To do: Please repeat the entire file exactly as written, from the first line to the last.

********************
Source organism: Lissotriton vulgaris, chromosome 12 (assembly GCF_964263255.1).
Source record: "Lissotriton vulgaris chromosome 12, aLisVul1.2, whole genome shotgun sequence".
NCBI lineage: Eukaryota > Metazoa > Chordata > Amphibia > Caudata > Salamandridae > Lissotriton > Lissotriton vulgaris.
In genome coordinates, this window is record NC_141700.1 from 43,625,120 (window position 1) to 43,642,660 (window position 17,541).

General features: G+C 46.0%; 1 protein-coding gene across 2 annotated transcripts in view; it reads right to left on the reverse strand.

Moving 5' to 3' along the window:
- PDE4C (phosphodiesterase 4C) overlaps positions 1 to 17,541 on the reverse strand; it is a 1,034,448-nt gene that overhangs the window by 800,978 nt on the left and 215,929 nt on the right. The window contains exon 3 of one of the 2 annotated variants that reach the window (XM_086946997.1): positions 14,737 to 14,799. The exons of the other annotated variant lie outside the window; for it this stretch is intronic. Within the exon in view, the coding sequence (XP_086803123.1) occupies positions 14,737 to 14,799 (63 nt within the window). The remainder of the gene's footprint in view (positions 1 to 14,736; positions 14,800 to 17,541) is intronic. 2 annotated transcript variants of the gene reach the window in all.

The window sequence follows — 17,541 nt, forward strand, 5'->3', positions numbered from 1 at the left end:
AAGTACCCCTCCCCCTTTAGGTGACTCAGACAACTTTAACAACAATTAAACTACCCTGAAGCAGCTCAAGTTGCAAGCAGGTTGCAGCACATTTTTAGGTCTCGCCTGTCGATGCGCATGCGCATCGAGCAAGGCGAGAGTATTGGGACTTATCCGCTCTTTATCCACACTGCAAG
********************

Source organism: Lissotriton vulgaris, chromosome 12 (assembly GCF_964263255.1).
Source record: "Lissotriton vulgaris chromosome 12, aLisVul1.2, whole genome shotgun sequence".
NCBI lineage: Eukaryota > Metazoa > Chordata > Amphibia > Caudata > Salamandridae > Lissotriton > Lissotriton vulgaris.
In genome coordinates, this window is record NC_141700.1 from 43,625,120 (window position 1) to 43,642,660 (window position 17,541).

General features: G+C 46.0%; 1 protein-coding gene across 2 annotated transcripts in view; it reads right to left on the reverse strand.

Moving 5' to 3' along the window:
- PDE4C (phosphodiesterase 4C) overlaps positions 1 to 17,541 on the reverse strand; it is a 1,034,448-nt gene that overhangs the window by 800,978 nt on the left and 215,929 nt on the right. The window contains exon 3 of one of the 2 annotated variants that reach the window (XM_086946997.1): positions 14,737 to 14,799. The exons of the other annotated variant lie outside the window; for it this stretch is intronic. Within the exon in view, the coding sequence (XP_086803123.1) occupies positions 14,737 to 14,799 (63 nt within the window). The remainder of the gene's footprint in view (positions 1 to 14,736; positions 14,800 to 17,541) is intronic. 2 annotated transcript variants of the gene reach the window in all.

The window sequence follows — 17,541 nt, forward strand, 5'->3', positions numbered from 1 at the left end:
AAGTACCCCTCCCCCTTTAGGTGACTCAGACAACTTTAACAACAATTAAACTACCCTGAAGCAGCTCAAGTTGCAAGCAGGTTGCAGCACATTTTTAGGTCTCGCCTGTCGATGCGCATGCGCATCGAGCAAGGCGAGAGTATTGGGACTTATCCGCTCTTTATCCACACTGCAAG